Dr. Thanatos
44. pilgrimsoul
When I was a teenager, I began to eat mushrooms--the food kind, not the recreational kind--because Hobbits did.
How were the rest of you influenced by LOTR?
Dr. Thanatos
45. Dr. Thanatos

I lost my body-shyness regarding hair on my feet...

When my daughter first got an iPod she was very possessive of it; it became known as the Precious. When little sister would ask to "borrow" it she goes into full Smeagol mode...
Andrew Foss
46. alfoss1540
Pilgrimsoul@44 Besides all my D&D Characters being named after characters and places in LOTR???

Learned to blow expert smoke rings (loved threading small rings through big ones) until I quit the obnoxious habit that is.

Tried making cram and the Beorning cakes (recipes in one of the cutesy Middle Earth books I can't remember the name of). Both tasted pretty crappy.
Dr. Thanatos
47. HelenS
I learned most of the songs in the Swann book, including Treebeard's "In the Willow-meads of Tasarinan." I've only recently heard the William Elvin recording, and was VERY disappointed -- thought he just can-belto-ed his way through without taking the music seriously. I can't actually sing them very well myself (and naturally I'm an alto, not a bass), but I did work out interpretations that *I* think sound pretty good (in my head).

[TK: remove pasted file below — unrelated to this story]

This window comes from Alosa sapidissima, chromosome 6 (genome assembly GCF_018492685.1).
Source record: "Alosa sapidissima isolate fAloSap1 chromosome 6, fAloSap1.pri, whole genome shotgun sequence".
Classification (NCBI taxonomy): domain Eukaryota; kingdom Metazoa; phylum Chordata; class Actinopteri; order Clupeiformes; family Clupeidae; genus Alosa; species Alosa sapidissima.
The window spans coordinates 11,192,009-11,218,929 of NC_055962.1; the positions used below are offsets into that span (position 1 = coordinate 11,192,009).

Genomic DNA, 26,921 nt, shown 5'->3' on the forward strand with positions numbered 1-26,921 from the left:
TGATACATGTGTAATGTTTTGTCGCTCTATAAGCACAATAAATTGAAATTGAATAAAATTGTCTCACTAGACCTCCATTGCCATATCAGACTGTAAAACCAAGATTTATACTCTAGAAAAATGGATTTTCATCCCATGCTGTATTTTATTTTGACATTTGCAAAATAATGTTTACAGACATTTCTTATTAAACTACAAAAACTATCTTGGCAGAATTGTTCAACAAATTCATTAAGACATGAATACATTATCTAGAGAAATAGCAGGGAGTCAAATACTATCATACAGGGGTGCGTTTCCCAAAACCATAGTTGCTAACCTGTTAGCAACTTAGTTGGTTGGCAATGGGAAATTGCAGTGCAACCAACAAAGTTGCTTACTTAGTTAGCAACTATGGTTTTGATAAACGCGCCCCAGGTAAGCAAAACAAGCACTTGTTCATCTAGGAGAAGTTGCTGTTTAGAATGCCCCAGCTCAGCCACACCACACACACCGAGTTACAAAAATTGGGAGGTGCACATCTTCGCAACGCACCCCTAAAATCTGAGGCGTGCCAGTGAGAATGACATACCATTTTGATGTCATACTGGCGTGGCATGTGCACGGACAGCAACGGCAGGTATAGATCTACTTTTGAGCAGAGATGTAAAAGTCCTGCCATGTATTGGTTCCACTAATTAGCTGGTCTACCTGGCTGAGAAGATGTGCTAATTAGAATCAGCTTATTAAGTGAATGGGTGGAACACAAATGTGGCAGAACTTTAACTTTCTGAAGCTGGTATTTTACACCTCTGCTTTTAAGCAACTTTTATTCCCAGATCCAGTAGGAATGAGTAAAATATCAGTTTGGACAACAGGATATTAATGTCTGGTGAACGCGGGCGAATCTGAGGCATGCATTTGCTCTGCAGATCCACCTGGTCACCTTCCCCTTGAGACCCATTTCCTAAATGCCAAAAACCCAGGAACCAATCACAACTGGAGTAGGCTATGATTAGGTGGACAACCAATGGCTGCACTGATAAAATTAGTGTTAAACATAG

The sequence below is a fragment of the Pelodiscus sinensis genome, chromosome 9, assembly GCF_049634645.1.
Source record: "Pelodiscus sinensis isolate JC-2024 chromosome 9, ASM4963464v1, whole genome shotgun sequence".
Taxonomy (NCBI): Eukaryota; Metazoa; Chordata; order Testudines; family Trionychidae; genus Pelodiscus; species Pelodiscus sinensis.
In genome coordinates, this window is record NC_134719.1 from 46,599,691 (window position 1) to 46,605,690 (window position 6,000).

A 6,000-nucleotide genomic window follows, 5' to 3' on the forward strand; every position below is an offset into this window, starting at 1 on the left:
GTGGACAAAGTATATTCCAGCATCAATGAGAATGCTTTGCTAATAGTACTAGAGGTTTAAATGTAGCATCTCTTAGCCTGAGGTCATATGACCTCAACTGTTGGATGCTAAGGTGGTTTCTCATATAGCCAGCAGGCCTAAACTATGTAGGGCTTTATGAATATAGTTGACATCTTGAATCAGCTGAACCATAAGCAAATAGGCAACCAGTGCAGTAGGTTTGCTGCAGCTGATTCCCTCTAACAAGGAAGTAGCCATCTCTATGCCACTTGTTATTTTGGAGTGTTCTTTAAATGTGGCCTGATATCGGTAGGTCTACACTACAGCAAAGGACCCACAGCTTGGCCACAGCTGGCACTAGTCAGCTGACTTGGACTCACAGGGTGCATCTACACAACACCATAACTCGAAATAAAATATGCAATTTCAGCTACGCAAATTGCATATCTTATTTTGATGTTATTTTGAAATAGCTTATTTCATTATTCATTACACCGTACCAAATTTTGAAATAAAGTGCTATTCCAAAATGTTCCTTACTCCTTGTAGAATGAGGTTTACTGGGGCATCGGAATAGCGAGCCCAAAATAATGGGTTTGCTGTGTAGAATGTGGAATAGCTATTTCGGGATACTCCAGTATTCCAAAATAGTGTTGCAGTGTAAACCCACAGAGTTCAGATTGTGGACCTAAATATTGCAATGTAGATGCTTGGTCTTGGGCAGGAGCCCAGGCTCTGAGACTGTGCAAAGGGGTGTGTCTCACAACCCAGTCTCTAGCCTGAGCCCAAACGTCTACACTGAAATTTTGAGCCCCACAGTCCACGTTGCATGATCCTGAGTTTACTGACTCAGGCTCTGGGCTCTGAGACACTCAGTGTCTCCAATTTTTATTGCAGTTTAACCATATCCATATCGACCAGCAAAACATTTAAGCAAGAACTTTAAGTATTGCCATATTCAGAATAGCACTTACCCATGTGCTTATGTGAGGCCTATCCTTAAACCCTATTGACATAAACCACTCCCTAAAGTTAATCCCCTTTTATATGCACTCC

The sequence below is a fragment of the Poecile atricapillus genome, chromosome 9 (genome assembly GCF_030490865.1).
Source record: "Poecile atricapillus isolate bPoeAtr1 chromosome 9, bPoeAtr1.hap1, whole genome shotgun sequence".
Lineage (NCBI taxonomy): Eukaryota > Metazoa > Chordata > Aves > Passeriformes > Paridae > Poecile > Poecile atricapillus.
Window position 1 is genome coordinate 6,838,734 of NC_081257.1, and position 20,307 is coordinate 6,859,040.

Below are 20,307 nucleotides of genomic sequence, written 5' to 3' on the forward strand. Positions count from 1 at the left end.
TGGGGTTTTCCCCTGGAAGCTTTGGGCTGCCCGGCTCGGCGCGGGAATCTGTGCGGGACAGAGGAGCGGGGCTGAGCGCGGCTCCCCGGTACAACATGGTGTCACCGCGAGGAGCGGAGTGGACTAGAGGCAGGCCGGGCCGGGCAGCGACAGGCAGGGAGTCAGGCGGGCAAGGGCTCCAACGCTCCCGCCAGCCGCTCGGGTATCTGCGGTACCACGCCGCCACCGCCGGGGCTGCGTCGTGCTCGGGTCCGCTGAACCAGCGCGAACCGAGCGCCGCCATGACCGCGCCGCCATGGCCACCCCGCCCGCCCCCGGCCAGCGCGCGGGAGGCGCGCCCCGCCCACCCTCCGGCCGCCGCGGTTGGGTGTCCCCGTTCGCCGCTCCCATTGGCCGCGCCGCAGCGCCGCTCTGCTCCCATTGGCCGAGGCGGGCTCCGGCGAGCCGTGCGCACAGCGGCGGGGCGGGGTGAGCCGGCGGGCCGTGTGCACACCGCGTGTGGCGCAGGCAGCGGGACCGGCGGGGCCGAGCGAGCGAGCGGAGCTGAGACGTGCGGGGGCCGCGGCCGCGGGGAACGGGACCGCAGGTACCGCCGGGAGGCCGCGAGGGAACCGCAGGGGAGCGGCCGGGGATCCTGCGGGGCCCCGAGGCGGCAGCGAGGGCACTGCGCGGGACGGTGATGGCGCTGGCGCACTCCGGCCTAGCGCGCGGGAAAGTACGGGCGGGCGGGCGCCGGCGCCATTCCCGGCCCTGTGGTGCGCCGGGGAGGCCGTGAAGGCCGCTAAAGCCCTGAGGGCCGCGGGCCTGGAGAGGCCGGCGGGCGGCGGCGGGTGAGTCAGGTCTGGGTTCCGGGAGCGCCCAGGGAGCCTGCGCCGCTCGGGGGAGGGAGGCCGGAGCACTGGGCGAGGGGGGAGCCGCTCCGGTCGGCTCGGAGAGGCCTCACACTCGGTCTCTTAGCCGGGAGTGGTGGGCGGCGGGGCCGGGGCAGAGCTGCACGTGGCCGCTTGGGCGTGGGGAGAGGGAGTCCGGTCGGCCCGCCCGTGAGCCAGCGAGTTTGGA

Dr. Thanatos
48. JohnnyMac
Pilgrimsould @32 : "Pippin won't eat Orc meat."

Given that he has recently heard Ugluk's brag: "We are the fighting Uruk-hai! We slew the great warrior. We took the prisoners. we are the servants of Saruman the Wise, the White Hand: the Hand that gives us man's-flesh to eat." I can sympathize with his reluctance to sample an Orc's version of an MRE.
Dr. Thanatos
49. a1ay
Tried making cram and the Beorning cakes (recipes in one of the cutesy Middle Earth books I can't remember the name of). Both tasted pretty crappy.